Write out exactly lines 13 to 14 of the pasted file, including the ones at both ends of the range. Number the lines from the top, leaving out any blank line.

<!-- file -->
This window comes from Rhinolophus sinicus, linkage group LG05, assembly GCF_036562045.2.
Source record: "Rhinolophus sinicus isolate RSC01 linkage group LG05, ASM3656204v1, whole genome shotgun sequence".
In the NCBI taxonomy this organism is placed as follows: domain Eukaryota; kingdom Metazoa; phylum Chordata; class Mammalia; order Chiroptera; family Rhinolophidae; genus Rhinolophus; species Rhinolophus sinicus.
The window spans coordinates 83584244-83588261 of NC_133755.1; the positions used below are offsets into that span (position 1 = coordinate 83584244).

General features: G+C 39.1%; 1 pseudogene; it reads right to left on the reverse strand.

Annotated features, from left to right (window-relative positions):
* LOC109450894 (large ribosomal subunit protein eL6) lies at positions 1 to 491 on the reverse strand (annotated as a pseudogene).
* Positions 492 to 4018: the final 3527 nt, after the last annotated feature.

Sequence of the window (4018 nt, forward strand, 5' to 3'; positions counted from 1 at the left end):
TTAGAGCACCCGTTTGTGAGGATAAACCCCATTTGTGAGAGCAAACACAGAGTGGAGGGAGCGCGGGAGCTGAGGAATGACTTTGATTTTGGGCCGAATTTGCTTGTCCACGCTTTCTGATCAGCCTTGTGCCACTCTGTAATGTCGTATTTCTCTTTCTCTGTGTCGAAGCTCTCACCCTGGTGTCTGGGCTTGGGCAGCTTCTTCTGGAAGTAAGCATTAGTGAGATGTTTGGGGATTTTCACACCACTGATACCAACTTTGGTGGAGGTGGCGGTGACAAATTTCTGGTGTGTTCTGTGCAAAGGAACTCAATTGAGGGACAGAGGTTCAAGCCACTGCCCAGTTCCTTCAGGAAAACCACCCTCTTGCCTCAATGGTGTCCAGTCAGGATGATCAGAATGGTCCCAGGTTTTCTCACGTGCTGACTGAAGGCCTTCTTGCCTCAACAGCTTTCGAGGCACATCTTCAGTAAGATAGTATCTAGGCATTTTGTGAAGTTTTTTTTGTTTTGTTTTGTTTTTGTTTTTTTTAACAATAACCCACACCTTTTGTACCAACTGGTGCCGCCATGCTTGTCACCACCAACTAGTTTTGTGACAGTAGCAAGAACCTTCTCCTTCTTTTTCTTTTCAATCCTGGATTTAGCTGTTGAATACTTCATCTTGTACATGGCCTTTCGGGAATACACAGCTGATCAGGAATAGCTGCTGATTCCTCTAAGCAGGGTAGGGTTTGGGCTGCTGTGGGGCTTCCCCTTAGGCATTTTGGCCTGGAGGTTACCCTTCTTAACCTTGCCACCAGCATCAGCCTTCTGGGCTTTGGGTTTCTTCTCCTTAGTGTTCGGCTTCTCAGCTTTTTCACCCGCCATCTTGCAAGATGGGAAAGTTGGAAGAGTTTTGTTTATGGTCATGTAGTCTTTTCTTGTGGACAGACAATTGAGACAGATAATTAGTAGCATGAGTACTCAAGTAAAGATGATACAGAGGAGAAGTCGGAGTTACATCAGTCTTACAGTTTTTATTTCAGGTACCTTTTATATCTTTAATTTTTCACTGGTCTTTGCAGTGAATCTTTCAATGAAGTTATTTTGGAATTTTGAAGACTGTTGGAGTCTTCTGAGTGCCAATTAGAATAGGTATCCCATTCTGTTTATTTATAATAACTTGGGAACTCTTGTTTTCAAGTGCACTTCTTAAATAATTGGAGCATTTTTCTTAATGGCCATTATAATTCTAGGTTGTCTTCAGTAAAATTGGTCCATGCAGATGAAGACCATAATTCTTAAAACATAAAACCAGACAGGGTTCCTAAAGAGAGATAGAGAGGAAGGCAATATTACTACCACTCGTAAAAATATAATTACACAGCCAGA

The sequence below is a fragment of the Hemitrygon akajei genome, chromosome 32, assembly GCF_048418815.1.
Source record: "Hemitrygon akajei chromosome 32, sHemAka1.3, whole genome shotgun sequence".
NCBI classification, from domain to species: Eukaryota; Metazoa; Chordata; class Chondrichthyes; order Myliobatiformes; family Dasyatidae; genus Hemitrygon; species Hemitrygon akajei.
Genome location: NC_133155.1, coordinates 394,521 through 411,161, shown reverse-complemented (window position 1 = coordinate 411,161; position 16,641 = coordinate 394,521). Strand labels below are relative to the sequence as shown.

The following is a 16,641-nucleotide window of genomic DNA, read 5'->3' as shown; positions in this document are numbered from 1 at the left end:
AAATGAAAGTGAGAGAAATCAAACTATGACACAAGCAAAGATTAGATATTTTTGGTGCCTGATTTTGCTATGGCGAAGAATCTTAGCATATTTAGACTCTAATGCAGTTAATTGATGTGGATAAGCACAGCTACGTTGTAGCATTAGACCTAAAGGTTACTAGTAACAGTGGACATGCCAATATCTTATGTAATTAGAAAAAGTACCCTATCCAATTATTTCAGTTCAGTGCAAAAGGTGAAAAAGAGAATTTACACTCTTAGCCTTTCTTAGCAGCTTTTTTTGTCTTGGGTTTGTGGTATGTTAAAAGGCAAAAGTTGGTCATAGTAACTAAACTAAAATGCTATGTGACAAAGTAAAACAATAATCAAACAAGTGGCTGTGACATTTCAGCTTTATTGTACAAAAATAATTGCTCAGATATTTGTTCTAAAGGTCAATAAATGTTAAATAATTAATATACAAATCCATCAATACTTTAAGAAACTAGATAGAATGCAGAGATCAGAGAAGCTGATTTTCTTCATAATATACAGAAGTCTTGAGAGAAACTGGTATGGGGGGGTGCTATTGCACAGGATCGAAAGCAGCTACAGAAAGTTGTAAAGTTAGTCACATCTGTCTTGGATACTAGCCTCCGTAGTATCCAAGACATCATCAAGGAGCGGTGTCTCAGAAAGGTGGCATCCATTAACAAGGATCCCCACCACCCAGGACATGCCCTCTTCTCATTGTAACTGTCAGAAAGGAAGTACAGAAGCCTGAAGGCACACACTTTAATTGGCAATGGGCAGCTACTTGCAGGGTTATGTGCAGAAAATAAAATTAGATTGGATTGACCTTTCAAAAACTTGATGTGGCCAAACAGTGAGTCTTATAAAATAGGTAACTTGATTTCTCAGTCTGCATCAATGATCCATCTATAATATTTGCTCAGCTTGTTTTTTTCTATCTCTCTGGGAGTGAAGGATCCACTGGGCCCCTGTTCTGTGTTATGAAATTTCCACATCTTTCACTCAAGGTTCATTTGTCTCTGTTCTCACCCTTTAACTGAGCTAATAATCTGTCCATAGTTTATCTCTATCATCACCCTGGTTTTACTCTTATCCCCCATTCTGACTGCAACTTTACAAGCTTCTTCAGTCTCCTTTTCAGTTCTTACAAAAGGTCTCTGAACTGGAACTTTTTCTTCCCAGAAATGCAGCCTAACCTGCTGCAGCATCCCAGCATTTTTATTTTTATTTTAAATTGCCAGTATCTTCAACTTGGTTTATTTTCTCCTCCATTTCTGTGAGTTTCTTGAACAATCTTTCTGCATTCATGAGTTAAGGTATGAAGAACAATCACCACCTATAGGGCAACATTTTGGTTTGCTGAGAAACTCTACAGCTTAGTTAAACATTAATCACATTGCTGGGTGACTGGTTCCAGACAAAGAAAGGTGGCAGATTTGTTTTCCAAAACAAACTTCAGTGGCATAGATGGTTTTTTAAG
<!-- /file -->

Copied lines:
NCBI classification, from domain to species: Eukaryota; Metazoa; Chordata; class Chondrichthyes; order Myliobatiformes; family Dasyatidae; genus Hemitrygon; species Hemitrygon akajei.
Genome location: NC_133155.1, coordinates 394,521 through 411,161, shown reverse-complemented (window position 1 = coordinate 411,161; position 16,641 = coordinate 394,521). Strand labels below are relative to the sequence as shown.